Dean Philips and Marianne Williamson rail against Biden to a crowd of seventh graders

Williamson chimed in: “I agree with that.”

But Biden was
in South Carolina, drawing contrasts
not with his Democratic challengers but with his likely general-election opponent, former President Donald Trump.

And so Phillips and Williamson were left to make the case against him at a convention hosted by a local college in a debate airing on Monday evening Sirius XM radio. The only other presidential hopeful scheduled to show up and speak at the event was low-polling Republican former Arkansas Gov. Asa Hutchinson.

Phillips cast Biden as a “risk to democracy” because “he is knowingly going into an election which his approval numbers and his poll numbers make it almost impossible to win” — a nod to national surveys that show Biden trailing Trump and, in some cases, Republican former South Carolina Gov. Nikki Haley.

“I know Marianne feels the same way,” Phillips said as he stood alongside her. “We are the only two in the United States of America on the Democratic side of the aisle to stand up and tell you the truth: he’s going to lose, he’s going to lose.”

The intraparty spat over this year’s nominating calendar created an opening for Phillips and Williamson in the Granite State, where the results of the Jan. 23 Democratic primary won’t count toward the party’s nomination but where a stronger-than-expected showing by either candidate could create an embarrassing situation for the incumbent.

Yet, two weeks before voters head to the polls, neither Phillips nor Williamson appear to be denting Biden’s support in surveys in the state where the only way to cast a vote for the president will be to write in his name on the ballot. A
Saint Anselm College poll
from mid-December showed Biden with a 40-percentage-point lead over his rivals.

And Biden’s allies are ramping up their efforts with the write-in campaign. Rep. Jamie Raskin (D-Md.) became the latest in a string of high-profile surrogates to throw his weight behind the effort, appearing in a press conference in Concord on Monday afternoon alongside Rep. Annie Kuster (D-N.H.) and prominent Democratic state Sen. Donna Soucy to cast this election as a choice between a champion of democracy in Biden and a threat to it in Trump.

A super PAC set up to encourage voters to write in Biden’s name has also spent nearly $350,000 so far on mailers, digital advertising and phone banking, according to the group’s latest campaign finance filings.

“It’s obviously harder for a candidate to run as a write-in candidate than to have their name appear on the ballot. And so, I’m glad that the true-blue Democrats of New Hampshire are going to get out and vote and bring their pens,” Raskin said. “It’s not the kind of election where you can sit back and flip a coin or watch the polls. This is an election where we need everybody engaged and involved.”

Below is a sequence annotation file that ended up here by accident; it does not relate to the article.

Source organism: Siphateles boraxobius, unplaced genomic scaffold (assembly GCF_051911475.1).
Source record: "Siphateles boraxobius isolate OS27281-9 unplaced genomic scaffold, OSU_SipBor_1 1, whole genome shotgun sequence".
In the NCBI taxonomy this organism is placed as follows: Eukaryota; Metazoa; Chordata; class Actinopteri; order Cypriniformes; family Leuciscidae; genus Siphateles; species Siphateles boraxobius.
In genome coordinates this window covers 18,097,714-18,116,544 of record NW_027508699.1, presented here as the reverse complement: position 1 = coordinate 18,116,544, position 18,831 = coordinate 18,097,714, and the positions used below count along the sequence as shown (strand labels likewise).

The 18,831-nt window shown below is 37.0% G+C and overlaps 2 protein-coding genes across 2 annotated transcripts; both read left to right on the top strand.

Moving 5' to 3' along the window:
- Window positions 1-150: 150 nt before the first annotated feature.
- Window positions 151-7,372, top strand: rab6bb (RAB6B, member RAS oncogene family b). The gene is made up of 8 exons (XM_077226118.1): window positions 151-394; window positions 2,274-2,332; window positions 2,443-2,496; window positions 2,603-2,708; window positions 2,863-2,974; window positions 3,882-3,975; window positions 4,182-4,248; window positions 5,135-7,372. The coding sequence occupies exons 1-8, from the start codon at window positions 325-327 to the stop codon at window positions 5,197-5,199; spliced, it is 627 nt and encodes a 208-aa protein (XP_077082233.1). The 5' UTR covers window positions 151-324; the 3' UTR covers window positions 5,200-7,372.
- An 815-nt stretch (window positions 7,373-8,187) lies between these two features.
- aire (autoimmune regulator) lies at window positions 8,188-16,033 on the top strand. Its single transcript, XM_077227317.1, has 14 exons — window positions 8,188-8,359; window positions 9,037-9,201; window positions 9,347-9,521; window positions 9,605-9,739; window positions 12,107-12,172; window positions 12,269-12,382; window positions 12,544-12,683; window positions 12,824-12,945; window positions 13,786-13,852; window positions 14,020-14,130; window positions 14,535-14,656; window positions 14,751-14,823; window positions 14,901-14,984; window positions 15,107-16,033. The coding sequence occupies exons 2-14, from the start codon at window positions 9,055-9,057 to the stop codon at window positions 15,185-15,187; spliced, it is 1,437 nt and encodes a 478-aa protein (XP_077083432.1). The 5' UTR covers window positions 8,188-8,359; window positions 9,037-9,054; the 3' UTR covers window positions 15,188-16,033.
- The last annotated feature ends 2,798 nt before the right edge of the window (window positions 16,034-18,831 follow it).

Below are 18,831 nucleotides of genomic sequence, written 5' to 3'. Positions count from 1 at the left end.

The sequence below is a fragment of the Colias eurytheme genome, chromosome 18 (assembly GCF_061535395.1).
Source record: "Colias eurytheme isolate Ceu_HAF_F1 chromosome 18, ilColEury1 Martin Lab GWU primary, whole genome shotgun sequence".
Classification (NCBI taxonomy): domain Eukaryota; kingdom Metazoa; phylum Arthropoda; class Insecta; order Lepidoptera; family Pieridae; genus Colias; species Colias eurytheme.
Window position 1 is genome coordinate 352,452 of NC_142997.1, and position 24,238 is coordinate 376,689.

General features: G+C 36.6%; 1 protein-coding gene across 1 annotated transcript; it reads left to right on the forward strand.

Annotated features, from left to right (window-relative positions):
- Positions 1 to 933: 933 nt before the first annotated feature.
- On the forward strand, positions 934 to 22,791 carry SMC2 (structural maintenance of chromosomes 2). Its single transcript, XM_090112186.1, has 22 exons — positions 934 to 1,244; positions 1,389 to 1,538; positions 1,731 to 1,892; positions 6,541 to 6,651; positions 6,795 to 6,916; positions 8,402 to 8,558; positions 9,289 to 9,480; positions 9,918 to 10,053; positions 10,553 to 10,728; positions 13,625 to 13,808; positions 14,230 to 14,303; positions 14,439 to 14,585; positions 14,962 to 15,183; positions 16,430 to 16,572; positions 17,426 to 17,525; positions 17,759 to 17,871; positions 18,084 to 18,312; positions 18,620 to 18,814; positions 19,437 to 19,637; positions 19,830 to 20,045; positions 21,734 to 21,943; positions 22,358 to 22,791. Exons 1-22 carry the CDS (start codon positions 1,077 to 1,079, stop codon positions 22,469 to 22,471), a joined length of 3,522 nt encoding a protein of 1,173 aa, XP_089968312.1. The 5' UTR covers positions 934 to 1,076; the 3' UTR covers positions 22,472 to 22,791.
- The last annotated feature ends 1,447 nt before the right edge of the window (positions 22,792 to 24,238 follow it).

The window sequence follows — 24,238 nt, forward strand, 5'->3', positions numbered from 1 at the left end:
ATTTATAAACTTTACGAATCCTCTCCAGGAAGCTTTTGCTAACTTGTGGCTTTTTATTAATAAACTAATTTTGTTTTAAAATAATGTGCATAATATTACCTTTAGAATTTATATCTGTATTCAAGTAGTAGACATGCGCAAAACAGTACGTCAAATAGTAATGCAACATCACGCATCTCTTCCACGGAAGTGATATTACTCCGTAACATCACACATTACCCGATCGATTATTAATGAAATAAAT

Yet Williamson argued in the debate that the party can’t win another election by again talking about Trump.

Instead, the two tried to outflank Biden on the left by getting into an argument over Medicare for All — the policy bugaboo that has plagued Democrats since Sen. Bernie Sanders first ran for president.

Williamson accused Phillips of pandering to progressives by
signing onto Medicare for All
— a signature issue for the far-left — two months after launching his campaign. Phillips responded by saying he was an original cosponsor of Rep. Ro Khanna’s bill for state-based universal healthcare, and that while he’s now embraced the concept more broadly, the Medicare for All bill is “not perfect.”

Yet the two largely agreed on other issues — to the point where the moderator had to step in to encourage the fringe candidates to draw some contrasts with each other. Both accused the Democratic Party of voter suppression for not counting New Hampshire’s primary because Biden and national Democrats wanted South Carolina to vote first. And they both warned that the party is headed for disaster in November unless voters pick a different standard-bearer now.

But while Phillips spoke of defeating Trump, Williamson tried to argue that focusing on the former president was a distraction.

“People who like Donald Trump like Donald Trump, they’re going to vote for Donald Trump,” Williamson said. “The danger for Democrats is not people voting for Donald Trump. … The danger is people staying home.”


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